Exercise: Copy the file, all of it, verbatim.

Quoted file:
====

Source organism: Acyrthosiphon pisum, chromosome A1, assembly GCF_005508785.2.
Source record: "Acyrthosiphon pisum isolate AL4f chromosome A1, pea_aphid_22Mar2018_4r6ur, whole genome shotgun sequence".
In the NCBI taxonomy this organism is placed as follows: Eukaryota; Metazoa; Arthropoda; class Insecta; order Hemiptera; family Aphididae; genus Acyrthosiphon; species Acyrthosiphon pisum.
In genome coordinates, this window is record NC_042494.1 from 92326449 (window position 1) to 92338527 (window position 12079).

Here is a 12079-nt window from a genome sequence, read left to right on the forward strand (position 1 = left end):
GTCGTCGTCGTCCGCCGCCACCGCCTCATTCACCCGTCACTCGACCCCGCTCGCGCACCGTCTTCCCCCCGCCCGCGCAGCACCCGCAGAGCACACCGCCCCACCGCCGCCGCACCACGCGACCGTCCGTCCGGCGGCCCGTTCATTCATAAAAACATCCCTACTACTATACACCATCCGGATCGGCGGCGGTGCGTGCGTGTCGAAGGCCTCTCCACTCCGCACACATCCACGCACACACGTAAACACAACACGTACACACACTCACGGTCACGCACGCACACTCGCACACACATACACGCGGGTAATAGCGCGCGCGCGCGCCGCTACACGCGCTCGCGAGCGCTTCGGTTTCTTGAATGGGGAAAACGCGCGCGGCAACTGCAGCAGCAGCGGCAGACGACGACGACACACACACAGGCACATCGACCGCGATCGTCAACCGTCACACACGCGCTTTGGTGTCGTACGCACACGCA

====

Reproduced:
Source organism: Acyrthosiphon pisum, chromosome A1, assembly GCF_005508785.2.
Source record: "Acyrthosiphon pisum isolate AL4f chromosome A1, pea_aphid_22Mar2018_4r6ur, whole genome shotgun sequence".
In the NCBI taxonomy this organism is placed as follows: Eukaryota; Metazoa; Arthropoda; class Insecta; order Hemiptera; family Aphididae; genus Acyrthosiphon; species Acyrthosiphon pisum.
In genome coordinates, this window is record NC_042494.1 from 92326449 (window position 1) to 92338527 (window position 12079).

Here is a 12079-nt window from a genome sequence, read left to right on the forward strand (position 1 = left end):
GTCGTCGTCGTCCGCCGCCACCGCCTCATTCACCCGTCACTCGACCCCGCTCGCGCACCGTCTTCCCCCCGCCCGCGCAGCACCCGCAGAGCACACCGCCCCACCGCCGCCGCACCACGCGACCGTCCGTCCGGCGGCCCGTTCATTCATAAAAACATCCCTACTACTATACACCATCCGGATCGGCGGCGGTGCGTGCGTGTCGAAGGCCTCTCCACTCCGCACACATCCACGCACACACGTAAACACAACACGTACACACACTCACGGTCACGCACGCACACTCGCACACACATACACGCGGGTAATAGCGCGCGCGCGCGCCGCTACACGCGCTCGCGAGCGCTTCGGTTTCTTGAATGGGGAAAACGCGCGCGGCAACTGCAGCAGCAGCGGCAGACGACGACGACACACACACAGGCACATCGACCGCGATCGTCAACCGTCACACACGCGCTTTGGTGTCGTACGCACACGCA